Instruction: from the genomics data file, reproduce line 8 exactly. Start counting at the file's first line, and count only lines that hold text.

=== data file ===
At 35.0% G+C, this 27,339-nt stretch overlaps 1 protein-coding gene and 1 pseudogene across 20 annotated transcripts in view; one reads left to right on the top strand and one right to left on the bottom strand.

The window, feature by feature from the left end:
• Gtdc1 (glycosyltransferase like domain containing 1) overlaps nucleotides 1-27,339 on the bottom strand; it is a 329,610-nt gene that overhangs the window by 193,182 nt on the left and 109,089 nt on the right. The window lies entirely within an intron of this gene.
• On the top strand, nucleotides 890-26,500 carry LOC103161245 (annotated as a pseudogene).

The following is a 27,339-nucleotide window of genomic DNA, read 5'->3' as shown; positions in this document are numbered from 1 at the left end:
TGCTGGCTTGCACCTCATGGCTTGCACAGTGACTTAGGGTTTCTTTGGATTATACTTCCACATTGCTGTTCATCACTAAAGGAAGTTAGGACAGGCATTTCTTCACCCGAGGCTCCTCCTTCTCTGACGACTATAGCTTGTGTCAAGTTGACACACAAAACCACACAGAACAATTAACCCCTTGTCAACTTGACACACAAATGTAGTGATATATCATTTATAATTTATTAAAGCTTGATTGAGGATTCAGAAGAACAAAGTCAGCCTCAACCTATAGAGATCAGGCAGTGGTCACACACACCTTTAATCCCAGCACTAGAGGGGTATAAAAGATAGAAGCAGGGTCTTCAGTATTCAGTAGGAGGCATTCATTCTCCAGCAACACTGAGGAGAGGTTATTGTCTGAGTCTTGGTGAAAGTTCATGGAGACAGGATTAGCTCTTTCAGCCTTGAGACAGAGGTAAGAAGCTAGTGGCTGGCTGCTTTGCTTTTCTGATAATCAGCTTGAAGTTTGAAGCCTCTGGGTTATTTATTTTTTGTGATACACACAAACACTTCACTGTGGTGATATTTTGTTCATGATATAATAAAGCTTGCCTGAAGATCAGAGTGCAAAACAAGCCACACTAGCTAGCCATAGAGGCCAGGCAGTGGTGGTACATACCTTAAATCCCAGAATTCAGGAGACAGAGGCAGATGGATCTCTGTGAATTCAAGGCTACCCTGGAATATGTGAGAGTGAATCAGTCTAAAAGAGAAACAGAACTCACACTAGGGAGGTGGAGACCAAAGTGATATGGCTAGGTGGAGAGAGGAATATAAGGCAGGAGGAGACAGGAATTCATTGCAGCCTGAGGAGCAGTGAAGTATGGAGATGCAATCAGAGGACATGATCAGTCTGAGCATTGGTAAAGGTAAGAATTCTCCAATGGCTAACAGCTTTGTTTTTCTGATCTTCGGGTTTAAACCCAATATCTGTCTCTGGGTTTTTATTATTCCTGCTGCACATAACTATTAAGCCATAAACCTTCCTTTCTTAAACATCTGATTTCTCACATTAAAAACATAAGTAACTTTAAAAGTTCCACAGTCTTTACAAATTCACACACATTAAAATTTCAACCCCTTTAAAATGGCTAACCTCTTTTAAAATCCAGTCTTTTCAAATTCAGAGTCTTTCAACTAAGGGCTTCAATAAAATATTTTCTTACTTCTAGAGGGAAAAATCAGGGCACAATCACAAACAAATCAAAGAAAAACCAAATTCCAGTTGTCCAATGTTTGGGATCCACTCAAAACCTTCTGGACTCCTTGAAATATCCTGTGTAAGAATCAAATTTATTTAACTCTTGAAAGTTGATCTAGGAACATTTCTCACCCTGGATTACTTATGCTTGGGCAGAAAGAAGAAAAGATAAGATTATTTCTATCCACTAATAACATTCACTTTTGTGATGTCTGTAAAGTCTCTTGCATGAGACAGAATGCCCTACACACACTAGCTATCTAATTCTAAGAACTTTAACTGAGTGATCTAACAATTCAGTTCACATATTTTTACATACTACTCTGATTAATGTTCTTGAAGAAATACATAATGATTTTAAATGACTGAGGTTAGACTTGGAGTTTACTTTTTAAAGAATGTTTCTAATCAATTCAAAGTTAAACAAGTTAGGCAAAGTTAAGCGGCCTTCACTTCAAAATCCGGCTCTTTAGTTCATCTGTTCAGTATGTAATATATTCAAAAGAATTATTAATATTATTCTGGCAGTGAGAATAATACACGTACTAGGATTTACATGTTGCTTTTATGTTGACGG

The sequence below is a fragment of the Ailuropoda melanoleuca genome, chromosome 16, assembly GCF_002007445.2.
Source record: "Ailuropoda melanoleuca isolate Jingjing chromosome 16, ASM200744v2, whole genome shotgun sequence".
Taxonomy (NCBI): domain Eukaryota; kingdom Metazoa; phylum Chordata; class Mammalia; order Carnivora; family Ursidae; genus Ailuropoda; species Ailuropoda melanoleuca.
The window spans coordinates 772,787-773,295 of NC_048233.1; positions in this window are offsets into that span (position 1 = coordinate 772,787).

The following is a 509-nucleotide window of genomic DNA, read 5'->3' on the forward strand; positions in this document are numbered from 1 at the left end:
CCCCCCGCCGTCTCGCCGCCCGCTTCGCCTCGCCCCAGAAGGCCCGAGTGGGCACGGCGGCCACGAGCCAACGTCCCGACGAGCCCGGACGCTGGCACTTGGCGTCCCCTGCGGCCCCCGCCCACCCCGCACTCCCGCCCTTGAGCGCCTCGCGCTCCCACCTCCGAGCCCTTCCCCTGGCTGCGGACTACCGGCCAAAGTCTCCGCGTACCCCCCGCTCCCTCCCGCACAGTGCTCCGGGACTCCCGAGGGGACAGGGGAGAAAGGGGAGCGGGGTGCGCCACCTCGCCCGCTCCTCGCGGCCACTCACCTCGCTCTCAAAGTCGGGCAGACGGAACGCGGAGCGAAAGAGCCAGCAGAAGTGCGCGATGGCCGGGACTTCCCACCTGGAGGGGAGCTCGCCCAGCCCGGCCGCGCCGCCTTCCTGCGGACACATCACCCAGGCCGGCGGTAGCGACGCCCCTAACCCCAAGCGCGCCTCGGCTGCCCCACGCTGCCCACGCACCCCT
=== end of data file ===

Source record: "Ailuropoda melanoleuca isolate Jingjing chromosome 16, ASM200744v2, whole genome shotgun sequence".